‘Mass’ and ‘Precision’ are described as sitting at either end of a spectrum. The conceptual choice of which end of the spectrum ones force is most appropriately configured on, or whereabouts on the spectrum is most realistic for one’s force, is usually made according to the amount of materials and resources available, access to technology, and the culture of the force itself but, and this is vital, it is possible to have a large quantity of ‘Precision’ and not be a ‘Mass’ force. As an example, US military doctrine is predicated on precision, but lots of it; it does not depend on ‘Mass’. The Western way of fighting, at least since the adoption of AirLand Battle in the 1980s, heavily favours ‘Precision’ and, it is argued, this is correct given Western advantages, even in post-modern warfare. The problem for the West is that faced with a ‘Mass’ opponent, it is difficult for many soldiers to make the intellectual leap away from ‘Mass’: that being outnumbered might not be disadvantageous.  There is a comfort in numbers; emotionally and cognitively size matters. Soldiers will always crave ‘Mass’ because they equate it with safety.

The inability to make that leap is almost ingrained in soldiers. At a RUSI roundtable discussion on the future use of the Army Reserve last year, Army policy makers were confident that they could create ‘Mass’ by the mobilisation of retired soldiers, it was estimated that this number was around 40,000.  The problem is that they cannot be armed and equipped and neither can the platforms which they operate be regenerated.  The British Army, it is true, is less exposed than say the RAF or Royal Navy to ‘Precision’, but if 3rd UK Division was left burning on the Steppe, no amount of volunteers could replace it, because the platforms and equipment which enable the fighting doctrine could not be replaced. The critical vulnerability for the UK and most European countries pursuing ‘Precision’ is that they have both failed to retain sufficient war stores to re-equip, and have insufficient reserves to regenerate a force trained to use them.  It is not that ‘Precision’ is wrong, rather it is that it requires greater resource than governments are prepared to give and a good deal more cognitive room than most armies are prepared to make.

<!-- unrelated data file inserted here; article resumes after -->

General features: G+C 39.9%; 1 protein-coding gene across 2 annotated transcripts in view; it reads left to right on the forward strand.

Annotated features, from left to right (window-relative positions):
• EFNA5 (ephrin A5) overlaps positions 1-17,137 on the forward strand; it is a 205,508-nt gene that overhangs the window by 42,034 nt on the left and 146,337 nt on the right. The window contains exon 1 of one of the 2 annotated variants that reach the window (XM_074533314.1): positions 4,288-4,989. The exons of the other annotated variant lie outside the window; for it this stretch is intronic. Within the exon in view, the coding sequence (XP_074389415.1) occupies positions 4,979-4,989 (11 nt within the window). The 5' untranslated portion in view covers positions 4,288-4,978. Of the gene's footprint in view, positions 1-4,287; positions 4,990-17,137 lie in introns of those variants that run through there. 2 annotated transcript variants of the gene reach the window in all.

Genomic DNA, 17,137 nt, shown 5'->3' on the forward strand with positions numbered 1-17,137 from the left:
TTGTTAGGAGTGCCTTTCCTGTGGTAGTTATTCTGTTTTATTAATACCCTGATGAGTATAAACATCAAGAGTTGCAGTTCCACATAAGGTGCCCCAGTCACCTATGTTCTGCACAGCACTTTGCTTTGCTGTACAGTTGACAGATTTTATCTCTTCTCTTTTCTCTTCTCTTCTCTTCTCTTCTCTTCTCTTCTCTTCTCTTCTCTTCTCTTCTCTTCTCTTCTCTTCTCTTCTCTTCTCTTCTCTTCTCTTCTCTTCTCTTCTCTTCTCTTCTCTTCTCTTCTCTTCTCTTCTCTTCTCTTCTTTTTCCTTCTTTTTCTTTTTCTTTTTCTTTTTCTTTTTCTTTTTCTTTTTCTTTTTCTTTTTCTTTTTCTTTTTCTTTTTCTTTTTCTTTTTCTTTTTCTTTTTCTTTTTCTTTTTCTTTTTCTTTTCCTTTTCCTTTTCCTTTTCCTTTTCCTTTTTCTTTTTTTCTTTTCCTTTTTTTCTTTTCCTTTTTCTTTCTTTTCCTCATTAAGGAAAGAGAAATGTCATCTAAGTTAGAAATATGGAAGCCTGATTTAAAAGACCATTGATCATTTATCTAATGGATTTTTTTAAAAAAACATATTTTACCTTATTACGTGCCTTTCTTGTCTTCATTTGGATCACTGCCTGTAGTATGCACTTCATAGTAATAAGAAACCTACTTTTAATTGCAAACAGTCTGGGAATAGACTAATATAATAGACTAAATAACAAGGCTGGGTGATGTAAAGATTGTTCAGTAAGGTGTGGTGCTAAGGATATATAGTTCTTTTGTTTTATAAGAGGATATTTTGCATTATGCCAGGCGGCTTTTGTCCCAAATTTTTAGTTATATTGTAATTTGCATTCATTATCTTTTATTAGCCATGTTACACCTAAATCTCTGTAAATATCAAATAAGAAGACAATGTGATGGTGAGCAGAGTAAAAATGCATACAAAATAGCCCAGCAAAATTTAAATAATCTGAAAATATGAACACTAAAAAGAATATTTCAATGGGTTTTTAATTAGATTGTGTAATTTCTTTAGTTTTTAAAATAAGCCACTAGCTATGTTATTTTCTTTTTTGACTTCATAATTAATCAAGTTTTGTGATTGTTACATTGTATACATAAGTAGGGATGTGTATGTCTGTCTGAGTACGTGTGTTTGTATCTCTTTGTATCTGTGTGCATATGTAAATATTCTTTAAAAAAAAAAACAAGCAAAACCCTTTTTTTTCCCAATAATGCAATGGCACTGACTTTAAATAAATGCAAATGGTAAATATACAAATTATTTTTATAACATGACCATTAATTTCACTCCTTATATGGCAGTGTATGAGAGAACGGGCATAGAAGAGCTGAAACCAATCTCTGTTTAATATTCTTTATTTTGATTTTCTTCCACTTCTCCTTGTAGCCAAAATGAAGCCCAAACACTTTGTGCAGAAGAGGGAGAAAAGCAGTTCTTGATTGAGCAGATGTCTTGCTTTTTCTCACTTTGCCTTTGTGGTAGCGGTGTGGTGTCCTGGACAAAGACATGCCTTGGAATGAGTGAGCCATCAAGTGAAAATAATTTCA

Back to Yorkshire in 1983. You may not be surprised to know that we beat the Orcs, yes they were bigger, but far more immobile, added to that we took a decision to keep the ball away from the scrum and use our speed and agility to our own advantage.  We recognised that their scrum was their critical vulnerability, and so by denying it room to act, we essentially defeated their ‘Mass’ with our ‘Precision’. Even back in the Cold War it was possible to think asymmetrically, even in Yorkshire! Bloody cold though!!

I hope you enjoyed my boyhood memories, yes I am that old!

Speak to you soon, all the best,

Barney